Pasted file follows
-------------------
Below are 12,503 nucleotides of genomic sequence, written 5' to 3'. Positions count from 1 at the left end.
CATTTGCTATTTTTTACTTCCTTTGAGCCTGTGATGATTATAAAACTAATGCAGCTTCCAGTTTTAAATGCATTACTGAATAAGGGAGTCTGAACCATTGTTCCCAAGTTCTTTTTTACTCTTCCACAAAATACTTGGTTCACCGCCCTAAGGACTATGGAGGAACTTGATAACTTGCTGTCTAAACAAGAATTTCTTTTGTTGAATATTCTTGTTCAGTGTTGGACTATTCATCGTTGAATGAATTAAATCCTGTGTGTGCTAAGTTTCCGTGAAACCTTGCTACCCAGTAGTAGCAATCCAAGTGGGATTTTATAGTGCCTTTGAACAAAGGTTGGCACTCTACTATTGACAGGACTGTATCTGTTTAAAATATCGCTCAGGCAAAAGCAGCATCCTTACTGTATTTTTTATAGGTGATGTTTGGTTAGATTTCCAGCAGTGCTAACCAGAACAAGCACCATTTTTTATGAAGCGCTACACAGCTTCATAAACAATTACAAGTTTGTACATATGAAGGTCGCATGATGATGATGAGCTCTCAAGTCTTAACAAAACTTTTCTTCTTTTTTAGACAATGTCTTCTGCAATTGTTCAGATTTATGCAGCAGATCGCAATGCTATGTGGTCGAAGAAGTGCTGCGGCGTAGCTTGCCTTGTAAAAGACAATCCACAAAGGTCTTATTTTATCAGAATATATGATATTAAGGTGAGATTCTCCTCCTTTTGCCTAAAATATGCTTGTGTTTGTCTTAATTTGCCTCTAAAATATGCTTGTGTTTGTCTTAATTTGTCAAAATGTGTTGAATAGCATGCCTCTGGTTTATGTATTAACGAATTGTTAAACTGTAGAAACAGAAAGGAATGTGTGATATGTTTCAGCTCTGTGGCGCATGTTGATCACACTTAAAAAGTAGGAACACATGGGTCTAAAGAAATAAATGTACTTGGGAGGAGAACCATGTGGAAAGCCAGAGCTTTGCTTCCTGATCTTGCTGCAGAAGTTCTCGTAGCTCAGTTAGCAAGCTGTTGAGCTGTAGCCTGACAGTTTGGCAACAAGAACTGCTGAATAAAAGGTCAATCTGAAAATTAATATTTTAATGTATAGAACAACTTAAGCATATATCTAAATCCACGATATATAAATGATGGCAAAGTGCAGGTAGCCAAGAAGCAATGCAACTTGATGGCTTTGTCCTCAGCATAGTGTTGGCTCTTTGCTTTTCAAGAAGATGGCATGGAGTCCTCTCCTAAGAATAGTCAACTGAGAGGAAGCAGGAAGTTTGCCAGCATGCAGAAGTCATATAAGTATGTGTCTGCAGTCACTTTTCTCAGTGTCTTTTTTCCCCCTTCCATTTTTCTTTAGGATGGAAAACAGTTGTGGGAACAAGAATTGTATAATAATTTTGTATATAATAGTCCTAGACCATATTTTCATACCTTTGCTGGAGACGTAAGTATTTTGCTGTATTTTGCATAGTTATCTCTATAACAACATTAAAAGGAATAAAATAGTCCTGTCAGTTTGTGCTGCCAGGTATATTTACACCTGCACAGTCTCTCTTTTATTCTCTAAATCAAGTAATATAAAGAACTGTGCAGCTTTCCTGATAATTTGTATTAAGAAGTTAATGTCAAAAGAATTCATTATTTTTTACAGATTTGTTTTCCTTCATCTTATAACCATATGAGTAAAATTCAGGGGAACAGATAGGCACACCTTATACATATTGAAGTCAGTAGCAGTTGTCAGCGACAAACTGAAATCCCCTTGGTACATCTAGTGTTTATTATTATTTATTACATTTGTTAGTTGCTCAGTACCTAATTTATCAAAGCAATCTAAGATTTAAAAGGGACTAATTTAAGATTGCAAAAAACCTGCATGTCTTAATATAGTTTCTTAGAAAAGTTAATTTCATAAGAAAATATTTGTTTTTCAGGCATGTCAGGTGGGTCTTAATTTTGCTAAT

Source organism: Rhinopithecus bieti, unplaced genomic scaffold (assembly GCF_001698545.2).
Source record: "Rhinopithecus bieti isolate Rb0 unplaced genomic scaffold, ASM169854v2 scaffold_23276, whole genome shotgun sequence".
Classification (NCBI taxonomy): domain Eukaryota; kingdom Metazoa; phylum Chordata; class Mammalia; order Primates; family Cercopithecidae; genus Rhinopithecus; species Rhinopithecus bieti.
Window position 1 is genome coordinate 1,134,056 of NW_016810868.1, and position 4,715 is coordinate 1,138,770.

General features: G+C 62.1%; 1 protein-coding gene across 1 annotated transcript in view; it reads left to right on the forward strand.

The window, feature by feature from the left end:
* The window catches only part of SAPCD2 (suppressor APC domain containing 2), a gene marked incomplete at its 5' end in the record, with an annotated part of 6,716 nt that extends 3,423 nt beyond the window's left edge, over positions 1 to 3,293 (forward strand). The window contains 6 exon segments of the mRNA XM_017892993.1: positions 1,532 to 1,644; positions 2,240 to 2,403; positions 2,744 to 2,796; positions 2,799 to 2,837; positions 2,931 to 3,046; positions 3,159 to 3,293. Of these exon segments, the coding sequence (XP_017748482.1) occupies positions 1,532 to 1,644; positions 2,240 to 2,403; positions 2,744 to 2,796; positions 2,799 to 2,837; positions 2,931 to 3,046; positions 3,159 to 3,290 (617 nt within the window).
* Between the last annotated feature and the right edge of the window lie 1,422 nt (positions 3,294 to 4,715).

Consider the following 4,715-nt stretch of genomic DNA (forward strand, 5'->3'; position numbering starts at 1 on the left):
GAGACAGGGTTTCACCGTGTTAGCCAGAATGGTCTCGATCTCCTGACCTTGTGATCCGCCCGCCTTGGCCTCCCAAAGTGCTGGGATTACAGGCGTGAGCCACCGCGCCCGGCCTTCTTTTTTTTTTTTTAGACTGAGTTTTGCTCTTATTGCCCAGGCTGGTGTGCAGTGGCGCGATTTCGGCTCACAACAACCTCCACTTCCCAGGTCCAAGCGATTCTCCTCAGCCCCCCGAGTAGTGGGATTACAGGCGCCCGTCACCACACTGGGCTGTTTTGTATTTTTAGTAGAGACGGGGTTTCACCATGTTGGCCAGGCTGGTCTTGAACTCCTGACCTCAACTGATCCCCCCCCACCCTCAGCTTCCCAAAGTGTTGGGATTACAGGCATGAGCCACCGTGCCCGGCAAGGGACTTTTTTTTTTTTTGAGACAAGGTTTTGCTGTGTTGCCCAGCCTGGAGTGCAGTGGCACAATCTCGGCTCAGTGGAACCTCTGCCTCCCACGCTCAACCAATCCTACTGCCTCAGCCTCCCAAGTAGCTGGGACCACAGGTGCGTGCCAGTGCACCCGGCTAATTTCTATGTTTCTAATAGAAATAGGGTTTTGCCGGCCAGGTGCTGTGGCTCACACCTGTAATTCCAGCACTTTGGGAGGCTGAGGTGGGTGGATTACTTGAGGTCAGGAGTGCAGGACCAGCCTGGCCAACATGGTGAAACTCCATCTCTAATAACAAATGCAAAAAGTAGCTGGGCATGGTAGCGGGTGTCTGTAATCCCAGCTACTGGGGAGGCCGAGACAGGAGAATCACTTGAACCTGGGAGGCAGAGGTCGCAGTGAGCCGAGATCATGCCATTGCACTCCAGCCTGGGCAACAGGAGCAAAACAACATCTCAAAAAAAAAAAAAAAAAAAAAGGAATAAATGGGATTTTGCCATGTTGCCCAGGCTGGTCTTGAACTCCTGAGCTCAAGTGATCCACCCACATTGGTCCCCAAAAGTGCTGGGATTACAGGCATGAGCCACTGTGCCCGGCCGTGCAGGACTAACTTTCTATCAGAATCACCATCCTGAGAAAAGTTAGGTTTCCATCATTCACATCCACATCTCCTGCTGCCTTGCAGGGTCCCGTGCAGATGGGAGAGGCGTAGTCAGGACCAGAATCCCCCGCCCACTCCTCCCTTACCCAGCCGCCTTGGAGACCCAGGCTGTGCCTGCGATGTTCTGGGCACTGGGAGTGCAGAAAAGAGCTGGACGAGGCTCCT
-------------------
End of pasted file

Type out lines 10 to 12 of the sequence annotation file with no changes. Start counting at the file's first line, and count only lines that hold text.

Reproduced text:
* Between the last annotated feature and the right edge of the window lie 1,422 nt (positions 3,294 to 4,715).

Consider the following 4,715-nt stretch of genomic DNA (forward strand, 5'->3'; position numbering starts at 1 on the left):
GAGACAGGGTTTCACCGTGTTAGCCAGAATGGTCTCGATCTCCTGACCTTGTGATCCGCCCGCCTTGGCCTCCCAAAGTGCTGGGATTACAGGCGTGAGCCACCGCGCCCGGCCTTCTTTTTTTTTTTTTAGACTGAGTTTTGCTCTTATTGCCCAGGCTGGTGTGCAGTGGCGCGATTTCGGCTCACAACAACCTCCACTTCCCAGGTCCAAGCGATTCTCCTCAGCCCCCCGAGTAGTGGGATTACAGGCGCCCGTCACCACACTGGGCTGTTTTGTATTTTTAGTAGAGACGGGGTTTCACCATGTTGGCCAGGCTGGTCTTGAACTCCTGACCTCAACTGATCCCCCCCCACCCTCAGCTTCCCAAAGTGTTGGGATTACAGGCATGAGCCACCGTGCCCGGCAAGGGACTTTTTTTTTTTTTGAGACAAGGTTTTGCTGTGTTGCCCAGCCTGGAGTGCAGTGGCACAATCTCGGCTCAGTGGAACCTCTGCCTCCCACGCTCAACCAATCCTACTGCCTCAGCCTCCCAAGTAGCTGGGACCACAGGTGCGTGCCAGTGCACCCGGCTAATTTCTATGTTTCTAATAGAAATAGGGTTTTGCCGGCCAGGTGCTGTGGCTCACACCTGTAATTCCAGCACTTTGGGAGGCTGAGGTGGGTGGATTACTTGAGGTCAGGAGTGCAGGACCAGCCTGGCCAACATGGTGAAACTCCATCTCTAATAACAAATGCAAAAAGTAGCTGGGCATGGTAGCGGGTGTCTGTAATCCCAGCTACTGGGGAGGCCGAGACAGGAGAATCACTTGAACCTGGGAGGCAGAGGTCGCAGTGAGCCGAGATCATGCCATTGCACTCCAGCCTGGGCAACAGGAGCAAAACAACATCTCAAAAAAAAAAAAAAAAAAAAAGGAATAAATGGGATTTTGCCATGTTGCCCAGGCTGGTCTTGAACTCCTGAGCTCAAGTGATCCACCCACATTGGTCCCCAAAAGTGCTGGGATTACAGGCATGAGCCACTGTGCCCGGCCGTGCAGGACTAACTTTCTATCAGAATCACCATCCTGAGAAAAGTTAGGTTTCCATCATTCACATCCACATCTCCTGCTGCCTTGCAGGGTCCCGTGCAGATGGGAGAGGCGTAGTCAGGACCAGAATCCCCCGCCCACTCCTCCCTTACCCAGCCGCCTTGGAGACCCAGGCTGTGCCTGCGATGTTCTGGGCACTGGGAGTGCAGAAAAGAGCTGGACGAGGCTCCT